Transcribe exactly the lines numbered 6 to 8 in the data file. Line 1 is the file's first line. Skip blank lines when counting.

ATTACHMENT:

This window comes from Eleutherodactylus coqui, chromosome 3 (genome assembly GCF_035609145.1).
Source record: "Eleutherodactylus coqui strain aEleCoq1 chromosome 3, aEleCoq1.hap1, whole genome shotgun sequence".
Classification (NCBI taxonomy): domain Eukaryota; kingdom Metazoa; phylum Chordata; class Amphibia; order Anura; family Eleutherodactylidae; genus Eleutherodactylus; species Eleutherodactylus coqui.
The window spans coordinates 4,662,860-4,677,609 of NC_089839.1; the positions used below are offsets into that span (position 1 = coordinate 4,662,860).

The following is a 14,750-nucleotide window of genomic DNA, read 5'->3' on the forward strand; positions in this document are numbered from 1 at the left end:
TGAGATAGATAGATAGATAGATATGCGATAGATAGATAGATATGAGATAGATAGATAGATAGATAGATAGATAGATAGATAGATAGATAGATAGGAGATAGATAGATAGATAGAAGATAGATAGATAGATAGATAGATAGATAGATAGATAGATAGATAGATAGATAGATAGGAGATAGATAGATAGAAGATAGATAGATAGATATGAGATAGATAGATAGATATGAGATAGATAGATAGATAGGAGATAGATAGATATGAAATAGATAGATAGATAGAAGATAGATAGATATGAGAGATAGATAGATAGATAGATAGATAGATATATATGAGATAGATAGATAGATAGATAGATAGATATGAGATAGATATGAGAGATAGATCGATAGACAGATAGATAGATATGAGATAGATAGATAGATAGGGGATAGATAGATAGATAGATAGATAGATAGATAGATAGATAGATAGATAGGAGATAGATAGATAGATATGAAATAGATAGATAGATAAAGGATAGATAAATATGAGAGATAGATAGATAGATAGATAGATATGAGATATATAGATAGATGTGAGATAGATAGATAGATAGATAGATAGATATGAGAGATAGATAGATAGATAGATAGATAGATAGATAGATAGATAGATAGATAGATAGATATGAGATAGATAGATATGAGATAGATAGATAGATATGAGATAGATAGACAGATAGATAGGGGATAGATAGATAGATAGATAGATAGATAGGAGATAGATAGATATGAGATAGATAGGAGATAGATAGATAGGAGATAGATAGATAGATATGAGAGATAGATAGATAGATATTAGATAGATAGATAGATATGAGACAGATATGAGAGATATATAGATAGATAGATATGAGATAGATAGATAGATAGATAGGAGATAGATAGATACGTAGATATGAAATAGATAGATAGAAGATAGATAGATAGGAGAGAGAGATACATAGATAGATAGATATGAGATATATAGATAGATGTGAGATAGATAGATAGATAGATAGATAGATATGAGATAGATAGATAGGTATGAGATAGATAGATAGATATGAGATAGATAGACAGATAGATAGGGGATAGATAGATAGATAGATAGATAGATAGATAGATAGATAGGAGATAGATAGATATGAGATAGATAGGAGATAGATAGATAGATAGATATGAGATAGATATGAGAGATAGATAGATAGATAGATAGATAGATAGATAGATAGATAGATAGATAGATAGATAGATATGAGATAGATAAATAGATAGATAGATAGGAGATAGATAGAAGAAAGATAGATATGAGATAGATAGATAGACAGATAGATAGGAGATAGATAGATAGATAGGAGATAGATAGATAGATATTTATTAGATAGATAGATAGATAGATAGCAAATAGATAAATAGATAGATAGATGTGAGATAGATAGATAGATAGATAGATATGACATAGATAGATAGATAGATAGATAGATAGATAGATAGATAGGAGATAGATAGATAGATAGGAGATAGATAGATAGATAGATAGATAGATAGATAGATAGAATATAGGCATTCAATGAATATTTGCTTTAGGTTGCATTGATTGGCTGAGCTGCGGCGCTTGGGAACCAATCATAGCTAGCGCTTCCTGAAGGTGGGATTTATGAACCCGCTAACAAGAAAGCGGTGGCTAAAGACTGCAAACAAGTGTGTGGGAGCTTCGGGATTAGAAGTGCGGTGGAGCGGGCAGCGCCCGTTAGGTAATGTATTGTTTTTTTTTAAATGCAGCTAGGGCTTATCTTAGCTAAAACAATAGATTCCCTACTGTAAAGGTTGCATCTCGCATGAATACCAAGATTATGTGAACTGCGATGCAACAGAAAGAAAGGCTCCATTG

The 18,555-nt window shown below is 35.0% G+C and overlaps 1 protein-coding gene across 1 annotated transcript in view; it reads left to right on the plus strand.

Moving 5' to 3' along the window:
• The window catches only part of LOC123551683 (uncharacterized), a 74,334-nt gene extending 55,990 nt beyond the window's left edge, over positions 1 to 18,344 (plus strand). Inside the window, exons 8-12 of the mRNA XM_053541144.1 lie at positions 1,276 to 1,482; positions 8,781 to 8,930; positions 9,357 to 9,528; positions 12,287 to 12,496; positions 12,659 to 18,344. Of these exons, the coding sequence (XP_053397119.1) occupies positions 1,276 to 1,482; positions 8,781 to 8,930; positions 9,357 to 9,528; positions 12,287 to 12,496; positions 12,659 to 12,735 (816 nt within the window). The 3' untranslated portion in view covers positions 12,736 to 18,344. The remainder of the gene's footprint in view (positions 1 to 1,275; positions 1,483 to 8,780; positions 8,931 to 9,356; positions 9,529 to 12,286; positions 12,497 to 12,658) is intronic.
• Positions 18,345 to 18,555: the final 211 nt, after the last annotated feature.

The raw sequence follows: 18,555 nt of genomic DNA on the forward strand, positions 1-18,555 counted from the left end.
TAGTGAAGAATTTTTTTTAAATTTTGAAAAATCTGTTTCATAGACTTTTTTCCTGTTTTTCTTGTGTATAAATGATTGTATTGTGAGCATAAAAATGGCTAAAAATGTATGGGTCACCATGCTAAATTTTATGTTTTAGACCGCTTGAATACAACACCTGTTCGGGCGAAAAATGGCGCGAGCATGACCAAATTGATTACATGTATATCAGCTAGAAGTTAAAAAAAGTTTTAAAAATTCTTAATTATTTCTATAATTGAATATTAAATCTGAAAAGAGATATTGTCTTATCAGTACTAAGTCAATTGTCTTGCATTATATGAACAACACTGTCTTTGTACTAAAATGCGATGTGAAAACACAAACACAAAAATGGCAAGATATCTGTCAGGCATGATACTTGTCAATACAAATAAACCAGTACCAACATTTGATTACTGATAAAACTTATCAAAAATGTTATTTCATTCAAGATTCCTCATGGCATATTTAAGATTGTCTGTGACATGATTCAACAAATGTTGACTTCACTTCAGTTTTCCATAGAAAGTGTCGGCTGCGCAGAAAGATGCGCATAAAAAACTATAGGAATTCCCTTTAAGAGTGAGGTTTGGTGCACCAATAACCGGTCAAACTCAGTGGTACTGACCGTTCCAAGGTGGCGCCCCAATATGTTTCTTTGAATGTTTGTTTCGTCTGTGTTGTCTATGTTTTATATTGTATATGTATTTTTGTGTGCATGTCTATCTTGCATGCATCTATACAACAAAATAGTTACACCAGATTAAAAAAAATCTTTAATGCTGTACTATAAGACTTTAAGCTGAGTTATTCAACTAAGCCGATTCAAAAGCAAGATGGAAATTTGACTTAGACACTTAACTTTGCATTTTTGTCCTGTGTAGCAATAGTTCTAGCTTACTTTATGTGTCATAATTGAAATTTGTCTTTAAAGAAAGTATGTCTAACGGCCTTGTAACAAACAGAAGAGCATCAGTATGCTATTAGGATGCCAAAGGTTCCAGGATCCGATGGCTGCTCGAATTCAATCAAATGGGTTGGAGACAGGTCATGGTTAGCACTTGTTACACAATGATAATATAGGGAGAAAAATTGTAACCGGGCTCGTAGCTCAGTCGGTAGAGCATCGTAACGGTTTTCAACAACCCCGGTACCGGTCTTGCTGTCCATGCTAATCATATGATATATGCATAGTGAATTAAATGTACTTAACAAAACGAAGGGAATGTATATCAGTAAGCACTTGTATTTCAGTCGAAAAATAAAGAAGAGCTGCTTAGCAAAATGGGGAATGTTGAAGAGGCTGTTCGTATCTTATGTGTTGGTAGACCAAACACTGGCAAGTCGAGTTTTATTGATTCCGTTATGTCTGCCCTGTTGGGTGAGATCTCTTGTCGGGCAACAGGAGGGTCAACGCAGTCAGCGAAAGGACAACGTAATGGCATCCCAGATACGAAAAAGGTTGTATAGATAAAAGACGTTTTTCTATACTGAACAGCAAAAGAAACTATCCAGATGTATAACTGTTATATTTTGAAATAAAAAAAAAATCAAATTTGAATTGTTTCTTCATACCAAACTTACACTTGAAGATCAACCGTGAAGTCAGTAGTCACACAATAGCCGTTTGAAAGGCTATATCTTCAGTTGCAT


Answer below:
TGAGATAGATAGATAGATAGATATGCGATAGATAGATAGATATGAGATAGATAGATAGATAGATAGATAGATAGATAGATAGATAGATAGATAGGAGATAGATAGATAGATAGAAGATAGATAGATAGATAGATAGATAGATAGATAGATAGATAGATAGATAGATAGATAGGAGATAGATAGATAGAAGATAGATAGATAGATATGAGATAGATAGATAGATATGAGATAGATAGATAGATAGGAGATAGATAGATATGAAATAGATAGATAGATAGAAGATAGATAGATATGAGAGATAGATAGATAGATAGATAGATAGATATATATGAGATAGATAGATAGATAGATAGATAGATATGAGATAGATATGAGAGATAGATCGATAGACAGATAGATAGATATGAGATAGATAGATAGATAGGGGATAGATAGATAGATAGATAGATAGATAGATAGATAGATAGATAGATAGGAGATAGATAGATAGATATGAAATAGATAGATAGATAAAGGATAGATAAATATGAGAGATAGATAGATAGATAGATAGATATGAGATATATAGATAGATGTGAGATAGATAGATAGATAGATAGATAGATATGAGAGATAGATAGATAGATAGATAGATAGATAGATAGATAGATAGATAGATAGATAGATATGAGATAGATAGATATGAGATAGATAGATAGATATGAGATAGATAGACAGATAGATAGGGGATAGATAGATAGATAGATAGATAGATAGGAGATAGATAGATATGAGATAGATAGGAGATAGATAGATAGGAGATAGATAGATAGATATGAGAGATAGATAGATAGATATTAGATAGATAGATAGATATGAGACAGATATGAGAGATATATAGATAGATAGATATGAGATAGATAGATAGATAGATAGGAGATAGATAGATACGTAGATATGAAATAGATAGATAGAAGATAGATAGATAGGAGAGAGAGATACATAGATAGATAGATATGAGATATATAGATAGATGTGAGATAGATAGATAGATAGATAGATAGATATGAGATAGATAGATAGGTATGAGATAGATAGATAGATATGAGATAGATAGACAGATAGATAGGGGATAGATAGATAGATAGATAGATAGATAGATAGATAGATAGGAGATAGATAGATATGAGATAGATAGGAGATAGATAGATAGATAGATATGAGATAGATATGAGAGATAGATAGATAGATAGATAGATAGATAGATAGATAGATAGATAGATAGATAGATAGATATGAGATAGATAAATAGATAGATAGATAGGAGATAGATAGAAGAAAGATAGATATGAGATAGATAGATAGACAGATAGATAGGAGATAGATAGATAGATAGGAGATAGATAGATAGATATTTATTAGATAGATAGATAGATAGATAGCAAATAGATAAATAGATAGATAGATGTGAGATAGATAGATAGATAGATAGATATGACATAGATAGATAGATAGATAGATAGATAGATAGATAGATAGGAGATAGATAGATAGATAGGAGATAGATAGATAGATAGATAGATAGATAGATAGATAGAATATAGGCATTCAATGAATATTTGCTTTAGGTTGCATTGATTGGCTGAGCTGCGGCGCTTGGGAACCAATCATAGCTAGCGCTTCCTGAAGGTGGGATTTATGAACCCGCTAACAAGAAAGCGGTGGCTAAAGACTGCAAACAAGTGTGTGGGAGCTTCGGGATTAGAAGTGCGGTGGAGCGGGCAGCGCCCGTTAGGTAATGTATTGTTTTTTTTTAAATGCAGCTAGGGCTTATCTTAGCTAAAACAATAGATTCCCTACTGTAAAGGTTGCATCTCGCATGAATACCAAGATTATGTGAACTGCGATGCAACAGAAAGAAAGGCTCCATTG

The 18,555-nt window shown below is 35.0% G+C and overlaps 1 protein-coding gene across 1 annotated transcript in view; it reads left to right on the plus strand.

Moving 5' to 3' along the window: